SUMMARY: Breast cancer is the most common cancer among women in the US and about 1 in 8 women (12%) will develop invasive breast cancer during their lifetime. Approximately, 255,180 new cases of invasive breast cancer will be diagnosed in 2017 and over 41,070 women will die of the disease. The HER or erbB family of receptors consist of HER1, HER2, HER3 and HER4. Approximately 15%-20% of invasive breast cancers overexpress HER2/neu oncogene, which is a negative predictor of outcomes without systemic therapy. HERCEPTIN® (Trastuzumab) is a humanized monoclonal antibody targeting HER2. Trastuzumab binds to subdomain IV of the HER2 extracellular domain and blocks the downstream cell signaling pathways (PI3K-AKT pathway) and induces Antibody Dependent Cellular Cytotoxicity (ADCC). Adjuvant chemotherapy given along with HERCEPTIN® reduces the risk of disease recurrence and death, among patients with HER2-positive early breast cancer.
PERJETA® (Pertuzumab) is a recombinant humanized monoclonal antibody that binds to the HER2 at a different epitope of the HER2 extracellular domain (subdomain II) compared to HERCEPTIN® and prevents the dimerization of HER2 with HER3 receptor. PERJETA® induces ADCC similar to HERCEPTIN®. By combining HERCEPTIN® and PERJETA®, a more comprehensive blockade of HER2 signaling can be accomplished, as these two agents bind to different HER2 epitopes and may complement each other and improve efficacy. In the CLEOPATRA study, the addition of PERJETA® to HERCEPTIN® and Docetaxel resulted in significant improvement in Progression Free Survival (PFS) and Overall Survival (OS), in patients with HER-positive metastatic breast cancer. This triple drug combination also resulted in a significantly increased pathological Complete Response rate, when given in a neoadjuvant setting (NeoSphere trial).
Based on these previously published efficacy data, the authors in this study investigated whether the addition of PERJETA® to adjuvant HERCEPTIN® and chemotherapy, improves outcomes, among patients with HER2-positive early breast cancer. APHINITY is a prospective, randomized, multicenter, multinational, double-blind, placebo-controlled phase III trial in which a total of 4805 patients were randomly assigned in a 1:1 ratio, to receive standard adjuvant anthracycline or non-anthracycline chemotherapy regimen along with HERCEPTIN® plus either PERJETA® (2400 patients) or placebo (2405 patients). Anti-HER2 therapy was administered for a total of 1 year. Patients could receive radiotherapy and/or endocrine therapy following completion of adjuvant chemotherapy. Eligible patients had node-positive or high-risk node-negative (tumor diameter greater than 1.0 cm), HER2-positive, non-metastatic, adequately excised breast cancer. Both treatment groups were well balanced and about 37% of the patients had 1-3 positive lymph nodes and 25% of the patients had 4 or more positive lymph nodes. Two thirds of the patients were hormone receptor positive and about 78% of the patients received an anthracycline containing adjuvant chemotherapy regimen. The median follow up was 45.4 months and one year of treatment was completed by approximately 85% of the patients in both treatment groups. The primary end point was Disease Free Survival (DFS) from invasive breast cancer and secondary end points included Overall Survival (OS) and DFS from non-invasive breast cancers.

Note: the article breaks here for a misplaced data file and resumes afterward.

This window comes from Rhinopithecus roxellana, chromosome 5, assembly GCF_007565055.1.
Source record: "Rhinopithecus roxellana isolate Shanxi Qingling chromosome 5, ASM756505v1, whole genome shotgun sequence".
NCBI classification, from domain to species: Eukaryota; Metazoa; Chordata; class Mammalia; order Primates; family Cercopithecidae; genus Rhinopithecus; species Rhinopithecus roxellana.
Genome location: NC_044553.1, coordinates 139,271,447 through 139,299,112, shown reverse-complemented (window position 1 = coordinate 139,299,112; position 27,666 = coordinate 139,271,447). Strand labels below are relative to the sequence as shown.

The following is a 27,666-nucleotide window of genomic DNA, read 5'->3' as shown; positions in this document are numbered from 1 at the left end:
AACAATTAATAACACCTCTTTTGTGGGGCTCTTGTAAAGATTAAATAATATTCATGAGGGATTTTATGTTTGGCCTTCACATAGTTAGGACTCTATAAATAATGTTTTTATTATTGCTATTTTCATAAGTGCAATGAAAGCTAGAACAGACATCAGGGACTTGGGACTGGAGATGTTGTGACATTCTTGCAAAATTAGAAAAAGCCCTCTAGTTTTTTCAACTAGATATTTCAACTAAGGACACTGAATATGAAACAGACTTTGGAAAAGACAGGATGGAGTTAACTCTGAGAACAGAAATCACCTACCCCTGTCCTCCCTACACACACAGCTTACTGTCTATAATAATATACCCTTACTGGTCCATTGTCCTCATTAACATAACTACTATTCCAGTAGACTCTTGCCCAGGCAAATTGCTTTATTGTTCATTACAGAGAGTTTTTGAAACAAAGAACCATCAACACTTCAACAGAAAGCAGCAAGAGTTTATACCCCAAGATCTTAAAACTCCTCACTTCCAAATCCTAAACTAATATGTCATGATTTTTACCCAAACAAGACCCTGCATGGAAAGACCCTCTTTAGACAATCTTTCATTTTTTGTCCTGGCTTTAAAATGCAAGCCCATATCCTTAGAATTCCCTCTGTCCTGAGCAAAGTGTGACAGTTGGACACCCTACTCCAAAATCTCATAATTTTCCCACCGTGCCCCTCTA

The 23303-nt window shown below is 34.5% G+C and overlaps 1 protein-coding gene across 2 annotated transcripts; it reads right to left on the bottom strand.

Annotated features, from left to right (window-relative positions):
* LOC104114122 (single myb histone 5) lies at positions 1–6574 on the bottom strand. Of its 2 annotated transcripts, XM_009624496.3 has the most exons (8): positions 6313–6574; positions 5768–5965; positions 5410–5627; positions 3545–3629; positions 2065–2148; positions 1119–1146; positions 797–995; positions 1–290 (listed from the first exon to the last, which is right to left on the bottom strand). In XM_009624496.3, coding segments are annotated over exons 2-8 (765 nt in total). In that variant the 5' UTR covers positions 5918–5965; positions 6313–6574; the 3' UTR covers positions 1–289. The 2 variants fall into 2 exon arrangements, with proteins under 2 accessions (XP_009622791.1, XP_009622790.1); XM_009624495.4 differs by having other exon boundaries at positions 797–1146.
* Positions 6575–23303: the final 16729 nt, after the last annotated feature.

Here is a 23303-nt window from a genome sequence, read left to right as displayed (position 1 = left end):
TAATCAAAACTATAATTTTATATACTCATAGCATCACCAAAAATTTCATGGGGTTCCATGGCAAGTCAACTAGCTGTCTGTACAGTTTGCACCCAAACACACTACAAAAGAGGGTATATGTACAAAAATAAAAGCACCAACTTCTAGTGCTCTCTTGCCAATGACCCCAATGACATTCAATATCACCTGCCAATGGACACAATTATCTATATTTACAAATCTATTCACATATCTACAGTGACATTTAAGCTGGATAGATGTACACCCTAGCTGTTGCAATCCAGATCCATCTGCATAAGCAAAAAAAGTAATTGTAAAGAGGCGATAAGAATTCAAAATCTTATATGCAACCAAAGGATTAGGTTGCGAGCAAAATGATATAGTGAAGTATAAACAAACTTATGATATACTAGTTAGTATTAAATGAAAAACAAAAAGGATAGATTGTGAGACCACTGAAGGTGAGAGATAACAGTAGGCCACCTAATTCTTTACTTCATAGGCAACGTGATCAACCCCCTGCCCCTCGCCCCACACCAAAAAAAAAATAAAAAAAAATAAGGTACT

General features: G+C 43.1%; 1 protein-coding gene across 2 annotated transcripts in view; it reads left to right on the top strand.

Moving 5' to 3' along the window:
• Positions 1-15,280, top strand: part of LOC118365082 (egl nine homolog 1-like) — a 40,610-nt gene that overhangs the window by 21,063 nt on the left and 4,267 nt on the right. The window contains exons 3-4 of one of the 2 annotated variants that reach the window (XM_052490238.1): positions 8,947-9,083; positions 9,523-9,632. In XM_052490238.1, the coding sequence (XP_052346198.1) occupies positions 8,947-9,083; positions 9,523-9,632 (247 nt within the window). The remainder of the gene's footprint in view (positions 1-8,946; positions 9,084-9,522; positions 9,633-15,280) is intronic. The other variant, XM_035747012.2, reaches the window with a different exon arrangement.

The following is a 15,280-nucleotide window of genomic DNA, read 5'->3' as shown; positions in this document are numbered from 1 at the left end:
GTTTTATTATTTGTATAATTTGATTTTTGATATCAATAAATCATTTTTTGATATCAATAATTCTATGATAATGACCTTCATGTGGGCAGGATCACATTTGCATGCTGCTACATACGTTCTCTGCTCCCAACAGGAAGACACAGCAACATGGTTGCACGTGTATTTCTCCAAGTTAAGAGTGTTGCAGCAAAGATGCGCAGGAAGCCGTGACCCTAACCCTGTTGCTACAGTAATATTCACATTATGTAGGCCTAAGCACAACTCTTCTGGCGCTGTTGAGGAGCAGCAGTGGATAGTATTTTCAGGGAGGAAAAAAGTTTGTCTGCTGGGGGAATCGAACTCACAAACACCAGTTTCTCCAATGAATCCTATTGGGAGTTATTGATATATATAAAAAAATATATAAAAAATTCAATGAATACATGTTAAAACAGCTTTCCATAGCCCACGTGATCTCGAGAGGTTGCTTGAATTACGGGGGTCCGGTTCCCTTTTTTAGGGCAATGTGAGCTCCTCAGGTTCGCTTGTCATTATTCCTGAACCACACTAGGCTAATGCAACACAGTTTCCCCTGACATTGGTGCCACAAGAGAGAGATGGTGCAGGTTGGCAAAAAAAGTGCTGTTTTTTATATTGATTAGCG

The addition of PERJETA® to chemotherapy and HERCEPTIN® resulted in a higher rate of DFS for invasive breast cancer with a 3-year invasive DFS of 94.1% in the PERJETA® group and 93.2% in the placebo group (HR=0.81; P=0.045), in favor of PERJETA®. Patients in the high risk subgroups benefited the most. The 3-year invasive DFS for patients with node-positive disease was 92.0% in the PERJETA® group, compared with 90.2% in the placebo group (HR=0.77; P=0.02). In the cohort of patients with hormone receptor negative tumors, the 3-year invasive DFS was 92.8% in the PERJETA® group and 91.2% in the placebo group (HR=0.76; P=0.08). The site of first distant recurrence was visceral or in the CNS rather than the bone. Cardiac toxicities were uncommon in both treatment groups and patients in the PERJETA® group had higher incidence of diarrhea while on concurrent chemotherapy.
It was concluded that for patients with HER2-positive early breast cancer, the addition of PERJETA® to standard postoperative HERCEPTIN® based adjuvant chemotherapy, significantly improved Disease Free Survival for invasive breast cancer. This benefit was more so for those patients with high risk disease. APHINITY trial (BIG 4-11): A randomized comparison of chemotherapy (C) plus trastuzumab (T) plus placebo (Pla) versus chemotherapy plus trastuzumab (T) plus pertuzumab (P) as adjuvant therapy in patients (pts) with HER2-positive early breast cancer (EBC). von Minckwitz G, Procter MJ, De Azambuja E, et al. J Clin Oncol. 2017;35(suppl; abstr LBA500).